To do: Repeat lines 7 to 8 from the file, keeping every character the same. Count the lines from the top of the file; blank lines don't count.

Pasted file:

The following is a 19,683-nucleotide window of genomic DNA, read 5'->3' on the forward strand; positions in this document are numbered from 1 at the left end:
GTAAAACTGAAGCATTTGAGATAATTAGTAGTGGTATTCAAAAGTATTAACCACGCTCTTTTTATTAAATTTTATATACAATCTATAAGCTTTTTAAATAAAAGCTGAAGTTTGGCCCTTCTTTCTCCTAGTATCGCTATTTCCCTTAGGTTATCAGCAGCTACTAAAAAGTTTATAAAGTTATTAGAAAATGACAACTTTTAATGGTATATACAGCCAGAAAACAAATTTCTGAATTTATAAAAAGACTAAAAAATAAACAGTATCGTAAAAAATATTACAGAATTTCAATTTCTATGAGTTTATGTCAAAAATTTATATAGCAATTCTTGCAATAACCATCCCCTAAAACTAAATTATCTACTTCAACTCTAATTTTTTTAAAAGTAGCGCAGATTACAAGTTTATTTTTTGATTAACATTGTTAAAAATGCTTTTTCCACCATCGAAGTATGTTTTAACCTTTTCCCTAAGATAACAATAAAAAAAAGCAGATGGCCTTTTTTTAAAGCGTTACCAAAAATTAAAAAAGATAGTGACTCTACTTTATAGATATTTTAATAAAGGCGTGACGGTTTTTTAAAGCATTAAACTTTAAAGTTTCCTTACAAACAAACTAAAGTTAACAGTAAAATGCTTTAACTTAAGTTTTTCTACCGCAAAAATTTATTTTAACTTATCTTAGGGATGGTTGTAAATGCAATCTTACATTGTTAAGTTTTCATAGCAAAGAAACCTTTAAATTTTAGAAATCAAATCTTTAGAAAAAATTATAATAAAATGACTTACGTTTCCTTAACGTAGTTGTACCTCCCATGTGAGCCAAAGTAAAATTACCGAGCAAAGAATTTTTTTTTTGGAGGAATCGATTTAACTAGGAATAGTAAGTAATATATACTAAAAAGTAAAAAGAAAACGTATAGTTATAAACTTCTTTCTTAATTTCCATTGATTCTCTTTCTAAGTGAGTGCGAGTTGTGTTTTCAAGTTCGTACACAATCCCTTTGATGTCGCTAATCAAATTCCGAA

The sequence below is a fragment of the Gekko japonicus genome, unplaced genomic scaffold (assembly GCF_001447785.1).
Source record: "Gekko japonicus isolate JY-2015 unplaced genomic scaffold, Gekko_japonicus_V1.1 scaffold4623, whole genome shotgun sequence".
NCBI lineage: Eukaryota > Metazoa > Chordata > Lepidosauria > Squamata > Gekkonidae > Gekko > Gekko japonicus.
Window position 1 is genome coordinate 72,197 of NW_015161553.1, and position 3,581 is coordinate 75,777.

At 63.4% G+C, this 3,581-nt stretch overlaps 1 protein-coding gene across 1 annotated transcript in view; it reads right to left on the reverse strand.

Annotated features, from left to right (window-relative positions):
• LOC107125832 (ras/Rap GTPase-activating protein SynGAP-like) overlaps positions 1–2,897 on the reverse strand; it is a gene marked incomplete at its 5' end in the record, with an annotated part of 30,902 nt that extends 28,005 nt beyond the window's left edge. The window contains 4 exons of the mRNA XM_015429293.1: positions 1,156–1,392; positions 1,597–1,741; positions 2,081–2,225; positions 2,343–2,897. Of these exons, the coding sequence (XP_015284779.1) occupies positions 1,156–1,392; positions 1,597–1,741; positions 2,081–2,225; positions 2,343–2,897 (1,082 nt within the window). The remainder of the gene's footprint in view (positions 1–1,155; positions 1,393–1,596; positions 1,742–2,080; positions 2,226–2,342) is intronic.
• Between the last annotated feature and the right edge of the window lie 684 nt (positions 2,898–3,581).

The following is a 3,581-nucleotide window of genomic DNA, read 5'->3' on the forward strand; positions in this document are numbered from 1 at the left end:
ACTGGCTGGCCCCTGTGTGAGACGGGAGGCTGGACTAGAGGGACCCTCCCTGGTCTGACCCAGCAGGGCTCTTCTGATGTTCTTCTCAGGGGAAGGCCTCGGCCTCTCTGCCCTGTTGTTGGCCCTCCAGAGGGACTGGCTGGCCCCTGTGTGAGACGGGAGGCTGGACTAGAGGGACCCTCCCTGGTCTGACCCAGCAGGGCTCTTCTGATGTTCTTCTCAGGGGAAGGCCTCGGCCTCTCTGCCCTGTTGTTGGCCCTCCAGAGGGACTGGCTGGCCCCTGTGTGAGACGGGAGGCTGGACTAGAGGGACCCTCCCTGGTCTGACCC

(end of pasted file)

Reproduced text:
At 63.4% G+C, this 3,581-nt stretch overlaps 1 protein-coding gene across 1 annotated transcript in view; it reads right to left on the reverse strand.

Annotated features, from left to right (window-relative positions):